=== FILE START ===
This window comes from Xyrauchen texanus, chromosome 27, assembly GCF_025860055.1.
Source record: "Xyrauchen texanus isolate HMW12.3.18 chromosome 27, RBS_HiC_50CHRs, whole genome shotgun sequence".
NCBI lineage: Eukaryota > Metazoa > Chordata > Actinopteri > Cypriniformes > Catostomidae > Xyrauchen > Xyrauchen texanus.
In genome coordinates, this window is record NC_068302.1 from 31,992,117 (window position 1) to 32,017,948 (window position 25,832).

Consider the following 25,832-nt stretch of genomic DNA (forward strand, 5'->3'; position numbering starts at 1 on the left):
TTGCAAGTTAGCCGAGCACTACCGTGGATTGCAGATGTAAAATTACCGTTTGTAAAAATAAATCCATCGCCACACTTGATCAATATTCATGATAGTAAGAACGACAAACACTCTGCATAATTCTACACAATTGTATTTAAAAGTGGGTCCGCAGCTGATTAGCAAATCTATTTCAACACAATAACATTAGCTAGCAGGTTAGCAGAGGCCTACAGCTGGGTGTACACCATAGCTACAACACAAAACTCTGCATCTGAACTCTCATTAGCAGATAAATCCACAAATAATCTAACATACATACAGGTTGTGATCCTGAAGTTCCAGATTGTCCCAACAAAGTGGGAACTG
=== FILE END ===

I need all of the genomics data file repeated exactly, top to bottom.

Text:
This window comes from Xyrauchen texanus, chromosome 27, assembly GCF_025860055.1.
Source record: "Xyrauchen texanus isolate HMW12.3.18 chromosome 27, RBS_HiC_50CHRs, whole genome shotgun sequence".
NCBI lineage: Eukaryota > Metazoa > Chordata > Actinopteri > Cypriniformes > Catostomidae > Xyrauchen > Xyrauchen texanus.
In genome coordinates, this window is record NC_068302.1 from 31,992,117 (window position 1) to 32,017,948 (window position 25,832).

Consider the following 25,832-nt stretch of genomic DNA (forward strand, 5'->3'; position numbering starts at 1 on the left):
TTGCAAGTTAGCCGAGCACTACCGTGGATTGCAGATGTAAAATTACCGTTTGTAAAAATAAATCCATCGCCACACTTGATCAATATTCATGATAGTAAGAACGACAAACACTCTGCATAATTCTACACAATTGTATTTAAAAGTGGGTCCGCAGCTGATTAGCAAATCTATTTCAACACAATAACATTAGCTAGCAGGTTAGCAGAGGCCTACAGCTGGGTGTACACCATAGCTACAACACAAAACTCTGCATCTGAACTCTCATTAGCAGATAAATCCACAAATAATCTAACATACATACAGGTTGTGATCCTGAAGTTCCAGATTGTCCCAACAAAGTGGGAACTG